Why Do People Drink Shampoo?

Why Do People Drink Shampoo?
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Patient: Good evening. I just called because I thought it was a cookie and ...

Physician: ... you have taken a bite of a dishwasher tablet haven’t you?

Patient: Yes. [...] I was watching a game on TV and I wanted to eat something, my wife is so clever, she put it with cookies we buy for our grandchildren.

It's a tale as old as mindless eating itself. Distracted, you reach for the cookie box, lift a morsel out, and take a bite. But when you taste soap instead of chocolaty goodness, you reluctantly turn your gaze from the television to the "cookie box" and realize you've been duped. Then -- naturally -- you blame the error on your spouse.

The above conversation actually took place, by the way -- it was captured by scientists during the course of completing a study recently published in PLoS ONE. French researchers recorded over 30,000 phone calls to the Marseille Poison Control Center over a period of 14 months in an attempt to determine why people accidentally consume household chemicals like cleaning solutions and personal hygiene products. Here's another sample from those recordings:

Patient: I’m calling because, in fact, you are going to laugh, but I actually screwed things up and took a tube of hair gel for a mayonnaise one.

One thing the researchers noticed when reviewing the calls was that people would commonly complain that the mistakenly eaten non-food product looked or smelled a lot like real food. In light of this common thread of anecdotes, they planned an experiment. Subjects would be brought into the laboratory and shown four real products -- two food and two non-food -- while inside an fMRI scanner. Researchers would watch subjects' brain activity for gustatory inferences, patterns centered in the orbitofrontal cortex, the fusiform gyrus, and the insular cortex that materialize when viewing appetizing foods.

Fourteen subjects took part in the experiment. The researchers found clear signs of gustatory inferences when subjects viewed Cottage Happy Shower Tequila Sunrise, a shower gel that conspicuously sounds a lot like a drink you'd order when vacationing in Cancun, and even features a push-pull top like those found on sports drinks for easy d̶r̶i̶n̶k̶i̶n̶g̶ lathering.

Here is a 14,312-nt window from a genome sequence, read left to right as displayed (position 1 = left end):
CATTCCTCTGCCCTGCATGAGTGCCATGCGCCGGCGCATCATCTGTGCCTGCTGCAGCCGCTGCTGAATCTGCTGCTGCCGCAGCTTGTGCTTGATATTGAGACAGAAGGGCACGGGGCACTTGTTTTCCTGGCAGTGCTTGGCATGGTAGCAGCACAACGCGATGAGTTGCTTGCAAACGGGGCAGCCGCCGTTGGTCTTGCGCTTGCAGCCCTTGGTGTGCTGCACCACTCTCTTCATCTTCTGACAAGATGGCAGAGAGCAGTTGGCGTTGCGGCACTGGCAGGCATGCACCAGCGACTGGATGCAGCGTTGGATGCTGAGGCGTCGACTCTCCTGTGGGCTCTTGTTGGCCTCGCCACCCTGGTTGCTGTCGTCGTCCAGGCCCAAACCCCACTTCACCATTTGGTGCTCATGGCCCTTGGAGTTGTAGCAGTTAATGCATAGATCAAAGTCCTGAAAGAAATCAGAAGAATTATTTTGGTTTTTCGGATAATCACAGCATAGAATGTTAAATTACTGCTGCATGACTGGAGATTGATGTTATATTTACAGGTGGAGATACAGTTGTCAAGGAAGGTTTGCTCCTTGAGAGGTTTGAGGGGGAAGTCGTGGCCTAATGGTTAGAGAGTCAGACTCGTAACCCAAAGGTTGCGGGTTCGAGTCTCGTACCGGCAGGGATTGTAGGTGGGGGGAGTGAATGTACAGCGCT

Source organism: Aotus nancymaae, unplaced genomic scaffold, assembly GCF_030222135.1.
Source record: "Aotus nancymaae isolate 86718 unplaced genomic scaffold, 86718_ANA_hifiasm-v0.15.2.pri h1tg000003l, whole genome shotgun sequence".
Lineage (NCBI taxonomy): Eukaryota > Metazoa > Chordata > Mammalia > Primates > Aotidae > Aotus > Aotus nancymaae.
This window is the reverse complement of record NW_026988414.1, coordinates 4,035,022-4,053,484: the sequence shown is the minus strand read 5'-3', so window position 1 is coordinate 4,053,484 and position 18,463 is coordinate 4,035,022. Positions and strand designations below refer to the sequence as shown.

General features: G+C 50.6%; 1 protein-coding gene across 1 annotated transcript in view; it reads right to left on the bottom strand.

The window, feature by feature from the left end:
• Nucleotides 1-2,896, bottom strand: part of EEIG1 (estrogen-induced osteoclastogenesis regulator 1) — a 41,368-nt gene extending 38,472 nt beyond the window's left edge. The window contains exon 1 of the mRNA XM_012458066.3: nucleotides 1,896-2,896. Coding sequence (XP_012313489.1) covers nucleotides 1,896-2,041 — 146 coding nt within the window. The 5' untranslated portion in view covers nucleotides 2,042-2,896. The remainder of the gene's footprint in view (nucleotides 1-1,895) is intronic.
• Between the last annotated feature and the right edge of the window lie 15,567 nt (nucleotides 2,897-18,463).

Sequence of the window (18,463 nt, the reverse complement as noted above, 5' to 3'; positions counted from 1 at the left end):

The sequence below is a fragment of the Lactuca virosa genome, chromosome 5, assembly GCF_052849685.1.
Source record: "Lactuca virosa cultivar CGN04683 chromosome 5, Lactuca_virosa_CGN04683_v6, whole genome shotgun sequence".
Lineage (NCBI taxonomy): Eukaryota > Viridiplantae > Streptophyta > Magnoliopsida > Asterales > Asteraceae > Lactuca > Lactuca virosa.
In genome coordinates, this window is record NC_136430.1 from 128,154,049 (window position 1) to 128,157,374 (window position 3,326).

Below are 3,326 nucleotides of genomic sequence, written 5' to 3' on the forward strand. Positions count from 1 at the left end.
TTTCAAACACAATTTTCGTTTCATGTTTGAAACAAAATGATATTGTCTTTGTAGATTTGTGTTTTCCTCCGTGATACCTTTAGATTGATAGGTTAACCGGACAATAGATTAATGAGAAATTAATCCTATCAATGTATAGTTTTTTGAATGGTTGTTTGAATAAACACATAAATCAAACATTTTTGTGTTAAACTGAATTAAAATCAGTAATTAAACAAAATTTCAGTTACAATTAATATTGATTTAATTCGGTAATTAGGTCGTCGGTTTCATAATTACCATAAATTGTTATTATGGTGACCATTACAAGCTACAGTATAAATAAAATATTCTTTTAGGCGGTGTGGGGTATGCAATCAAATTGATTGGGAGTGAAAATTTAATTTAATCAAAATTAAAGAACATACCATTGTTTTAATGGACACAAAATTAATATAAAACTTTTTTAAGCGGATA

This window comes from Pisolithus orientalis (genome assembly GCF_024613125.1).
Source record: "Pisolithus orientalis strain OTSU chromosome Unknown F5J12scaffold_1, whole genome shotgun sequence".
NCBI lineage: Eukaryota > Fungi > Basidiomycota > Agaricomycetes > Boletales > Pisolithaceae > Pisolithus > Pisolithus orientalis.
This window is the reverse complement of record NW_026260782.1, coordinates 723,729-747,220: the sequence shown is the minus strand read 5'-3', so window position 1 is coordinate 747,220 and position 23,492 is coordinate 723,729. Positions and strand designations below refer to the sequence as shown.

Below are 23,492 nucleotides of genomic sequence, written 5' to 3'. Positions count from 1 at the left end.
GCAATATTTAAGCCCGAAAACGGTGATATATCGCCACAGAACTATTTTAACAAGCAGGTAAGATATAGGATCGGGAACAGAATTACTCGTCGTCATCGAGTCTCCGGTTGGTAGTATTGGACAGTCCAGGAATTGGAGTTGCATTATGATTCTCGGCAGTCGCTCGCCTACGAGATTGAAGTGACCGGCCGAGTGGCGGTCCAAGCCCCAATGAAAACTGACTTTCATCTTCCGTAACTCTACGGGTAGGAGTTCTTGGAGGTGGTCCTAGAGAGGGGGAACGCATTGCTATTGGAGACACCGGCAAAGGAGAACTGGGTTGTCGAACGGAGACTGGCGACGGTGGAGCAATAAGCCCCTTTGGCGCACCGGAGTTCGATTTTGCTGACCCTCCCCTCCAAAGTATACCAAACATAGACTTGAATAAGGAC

But despite the tempting packaging and even more enticing smell, you don't want to drink Cottage Happy Shower Tequila Sunrise ("a" in the image above). It won't make you feel very good. Yet that's exactly what at least one mentally sane 41-year-old woman did, totally on accident. Given their results, the researchers partially blame deliberate marketing tactics meant to disguise non-food products as food. They suggest that the similarity actually "fools" our brains.

"The consequence of a food metaphor applied to a hygiene product is that implicit gustatory inferences can be found in the brain of the consumers. Such inferences most certainly participate in the accidental ingestion of a hygiene product," the researchers say.

Obviously we can't lay all of the blame at the feet of manufacturers, but one has to admit, a Tequila Sunrise does sound delicious.

(Images: Upstate Medical University, Basso F, Robert-Demontrond P, Hayek M, Anton J-L, Nazarian B, et al)

Source: Basso F, Robert-Demontrond P, Hayek M, Anton J-L, Nazarian B, et al. (2014) Why People Drink Shampoo? Food Imitating Products Are Fooling Brains and Endangering Consumers for Marketing Purposes. PLoS ONE 9(9): e100368. doi:10.1371/journal.pone.0100368

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